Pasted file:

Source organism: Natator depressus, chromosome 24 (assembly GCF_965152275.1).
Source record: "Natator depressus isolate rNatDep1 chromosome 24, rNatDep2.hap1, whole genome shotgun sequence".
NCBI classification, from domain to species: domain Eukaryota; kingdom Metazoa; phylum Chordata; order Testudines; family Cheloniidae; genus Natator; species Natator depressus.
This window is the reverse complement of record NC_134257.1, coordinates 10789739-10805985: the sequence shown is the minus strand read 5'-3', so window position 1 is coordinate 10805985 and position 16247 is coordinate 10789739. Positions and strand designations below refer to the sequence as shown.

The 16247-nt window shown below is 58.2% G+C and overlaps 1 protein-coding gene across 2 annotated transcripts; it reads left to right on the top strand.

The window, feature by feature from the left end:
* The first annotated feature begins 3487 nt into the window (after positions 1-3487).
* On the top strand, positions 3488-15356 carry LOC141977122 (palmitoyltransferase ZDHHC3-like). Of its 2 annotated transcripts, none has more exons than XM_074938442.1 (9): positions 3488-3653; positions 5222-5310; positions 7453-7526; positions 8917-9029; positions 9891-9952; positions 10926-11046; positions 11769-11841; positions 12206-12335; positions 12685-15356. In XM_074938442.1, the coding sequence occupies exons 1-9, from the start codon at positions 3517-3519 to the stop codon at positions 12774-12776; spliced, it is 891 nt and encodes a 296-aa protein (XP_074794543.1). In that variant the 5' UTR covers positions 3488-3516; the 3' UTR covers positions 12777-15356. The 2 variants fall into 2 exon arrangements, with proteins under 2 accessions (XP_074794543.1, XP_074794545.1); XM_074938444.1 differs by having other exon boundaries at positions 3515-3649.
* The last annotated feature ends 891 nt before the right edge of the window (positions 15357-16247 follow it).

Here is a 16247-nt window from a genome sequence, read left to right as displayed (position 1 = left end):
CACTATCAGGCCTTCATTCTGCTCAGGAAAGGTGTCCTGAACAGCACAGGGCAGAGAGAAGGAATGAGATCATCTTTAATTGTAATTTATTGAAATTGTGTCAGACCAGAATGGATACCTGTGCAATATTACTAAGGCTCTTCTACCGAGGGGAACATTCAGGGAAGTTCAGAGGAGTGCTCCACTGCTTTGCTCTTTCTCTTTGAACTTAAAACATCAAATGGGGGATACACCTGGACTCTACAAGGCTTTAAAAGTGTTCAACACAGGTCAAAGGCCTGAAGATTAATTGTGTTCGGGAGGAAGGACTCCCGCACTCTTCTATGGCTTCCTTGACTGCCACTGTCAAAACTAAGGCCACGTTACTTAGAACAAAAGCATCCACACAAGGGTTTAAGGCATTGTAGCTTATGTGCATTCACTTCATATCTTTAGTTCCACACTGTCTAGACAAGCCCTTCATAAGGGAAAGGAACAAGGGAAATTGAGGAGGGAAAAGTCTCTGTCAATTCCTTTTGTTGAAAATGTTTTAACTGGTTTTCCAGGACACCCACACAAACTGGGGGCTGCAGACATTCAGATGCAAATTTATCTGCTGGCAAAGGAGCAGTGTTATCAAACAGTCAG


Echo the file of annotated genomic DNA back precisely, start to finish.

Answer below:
Source organism: Natator depressus, chromosome 24 (assembly GCF_965152275.1).
Source record: "Natator depressus isolate rNatDep1 chromosome 24, rNatDep2.hap1, whole genome shotgun sequence".
NCBI classification, from domain to species: domain Eukaryota; kingdom Metazoa; phylum Chordata; order Testudines; family Cheloniidae; genus Natator; species Natator depressus.
This window is the reverse complement of record NC_134257.1, coordinates 10789739-10805985: the sequence shown is the minus strand read 5'-3', so window position 1 is coordinate 10805985 and position 16247 is coordinate 10789739. Positions and strand designations below refer to the sequence as shown.

The 16247-nt window shown below is 58.2% G+C and overlaps 1 protein-coding gene across 2 annotated transcripts; it reads left to right on the top strand.

The window, feature by feature from the left end:
* The first annotated feature begins 3487 nt into the window (after positions 1-3487).
* On the top strand, positions 3488-15356 carry LOC141977122 (palmitoyltransferase ZDHHC3-like). Of its 2 annotated transcripts, none has more exons than XM_074938442.1 (9): positions 3488-3653; positions 5222-5310; positions 7453-7526; positions 8917-9029; positions 9891-9952; positions 10926-11046; positions 11769-11841; positions 12206-12335; positions 12685-15356. In XM_074938442.1, the coding sequence occupies exons 1-9, from the start codon at positions 3517-3519 to the stop codon at positions 12774-12776; spliced, it is 891 nt and encodes a 296-aa protein (XP_074794543.1). In that variant the 5' UTR covers positions 3488-3516; the 3' UTR covers positions 12777-15356. The 2 variants fall into 2 exon arrangements, with proteins under 2 accessions (XP_074794543.1, XP_074794545.1); XM_074938444.1 differs by having other exon boundaries at positions 3515-3649.
* The last annotated feature ends 891 nt before the right edge of the window (positions 15357-16247 follow it).

Here is a 16247-nt window from a genome sequence, read left to right as displayed (position 1 = left end):
CACTATCAGGCCTTCATTCTGCTCAGGAAAGGTGTCCTGAACAGCACAGGGCAGAGAGAAGGAATGAGATCATCTTTAATTGTAATTTATTGAAATTGTGTCAGACCAGAATGGATACCTGTGCAATATTACTAAGGCTCTTCTACCGAGGGGAACATTCAGGGAAGTTCAGAGGAGTGCTCCACTGCTTTGCTCTTTCTCTTTGAACTTAAAACATCAAATGGGGGATACACCTGGACTCTACAAGGCTTTAAAAGTGTTCAACACAGGTCAAAGGCCTGAAGATTAATTGTGTTCGGGAGGAAGGACTCCCGCACTCTTCTATGGCTTCCTTGACTGCCACTGTCAAAACTAAGGCCACGTTACTTAGAACAAAAGCATCCACACAAGGGTTTAAGGCATTGTAGCTTATGTGCATTCACTTCATATCTTTAGTTCCACACTGTCTAGACAAGCCCTTCATAAGGGAAAGGAACAAGGGAAATTGAGGAGGGAAAAGTCTCTGTCAATTCCTTTTGTTGAAAATGTTTTAACTGGTTTTCCAGGACACCCACACAAACTGGGGGCTGCAGACATTCAGATGCAAATTTATCTGCTGGCAAAGGAGCAGTGTTATCAAACAGTCAG